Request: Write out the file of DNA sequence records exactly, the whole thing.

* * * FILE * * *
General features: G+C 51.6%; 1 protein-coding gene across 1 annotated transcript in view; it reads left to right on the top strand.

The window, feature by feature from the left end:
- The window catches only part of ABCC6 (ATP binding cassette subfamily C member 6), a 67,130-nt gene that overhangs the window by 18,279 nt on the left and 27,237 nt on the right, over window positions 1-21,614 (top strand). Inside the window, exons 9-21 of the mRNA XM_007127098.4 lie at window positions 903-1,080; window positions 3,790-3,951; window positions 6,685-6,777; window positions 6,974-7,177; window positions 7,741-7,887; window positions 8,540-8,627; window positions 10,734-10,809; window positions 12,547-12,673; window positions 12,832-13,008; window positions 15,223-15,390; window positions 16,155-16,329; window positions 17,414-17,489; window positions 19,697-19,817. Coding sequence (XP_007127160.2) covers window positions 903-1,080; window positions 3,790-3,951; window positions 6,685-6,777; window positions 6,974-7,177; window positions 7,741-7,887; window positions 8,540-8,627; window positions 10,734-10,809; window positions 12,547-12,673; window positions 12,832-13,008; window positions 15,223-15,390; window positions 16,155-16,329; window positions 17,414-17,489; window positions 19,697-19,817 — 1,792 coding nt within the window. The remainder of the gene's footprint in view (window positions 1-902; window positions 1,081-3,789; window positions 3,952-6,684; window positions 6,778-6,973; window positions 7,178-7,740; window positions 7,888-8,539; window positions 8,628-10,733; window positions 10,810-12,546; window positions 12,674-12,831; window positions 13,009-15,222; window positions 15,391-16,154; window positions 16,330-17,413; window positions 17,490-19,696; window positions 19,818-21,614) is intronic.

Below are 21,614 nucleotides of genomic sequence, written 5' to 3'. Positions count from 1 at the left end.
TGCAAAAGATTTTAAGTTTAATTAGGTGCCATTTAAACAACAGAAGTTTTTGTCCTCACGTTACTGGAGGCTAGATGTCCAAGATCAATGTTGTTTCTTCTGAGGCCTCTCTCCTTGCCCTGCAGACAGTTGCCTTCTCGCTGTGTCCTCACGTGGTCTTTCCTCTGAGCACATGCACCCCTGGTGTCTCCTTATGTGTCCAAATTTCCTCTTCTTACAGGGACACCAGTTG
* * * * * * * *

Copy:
General features: G+C 51.6%; 1 protein-coding gene across 1 annotated transcript in view; it reads left to right on the top strand.

The window, feature by feature from the left end:
- The window catches only part of ABCC6 (ATP binding cassette subfamily C member 6), a 67,130-nt gene that overhangs the window by 18,279 nt on the left and 27,237 nt on the right, over window positions 1-21,614 (top strand). Inside the window, exons 9-21 of the mRNA XM_007127098.4 lie at window positions 903-1,080; window positions 3,790-3,951; window positions 6,685-6,777; window positions 6,974-7,177; window positions 7,741-7,887; window positions 8,540-8,627; window positions 10,734-10,809; window positions 12,547-12,673; window positions 12,832-13,008; window positions 15,223-15,390; window positions 16,155-16,329; window positions 17,414-17,489; window positions 19,697-19,817. Coding sequence (XP_007127160.2) covers window positions 903-1,080; window positions 3,790-3,951; window positions 6,685-6,777; window positions 6,974-7,177; window positions 7,741-7,887; window positions 8,540-8,627; window positions 10,734-10,809; window positions 12,547-12,673; window positions 12,832-13,008; window positions 15,223-15,390; window positions 16,155-16,329; window positions 17,414-17,489; window positions 19,697-19,817 — 1,792 coding nt within the window. The remainder of the gene's footprint in view (window positions 1-902; window positions 1,081-3,789; window positions 3,952-6,684; window positions 6,778-6,973; window positions 7,178-7,740; window positions 7,888-8,539; window positions 8,628-10,733; window positions 10,810-12,546; window positions 12,674-12,831; window positions 13,009-15,222; window positions 15,391-16,154; window positions 16,330-17,413; window positions 17,490-19,696; window positions 19,818-21,614) is intronic.

Below are 21,614 nucleotides of genomic sequence, written 5' to 3'. Positions count from 1 at the left end.
TGCAAAAGATTTTAAGTTTAATTAGGTGCCATTTAAACAACAGAAGTTTTTGTCCTCACGTTACTGGAGGCTAGATGTCCAAGATCAATGTTGTTTCTTCTGAGGCCTCTCTCCTTGCCCTGCAGACAGTTGCCTTCTCGCTGTGTCCTCACGTGGTCTTTCCTCTGAGCACATGCACCCCTGGTGTCTCCTTATGTGTCCAAATTTCCTCTTCTTACAGGGACACCAGTTG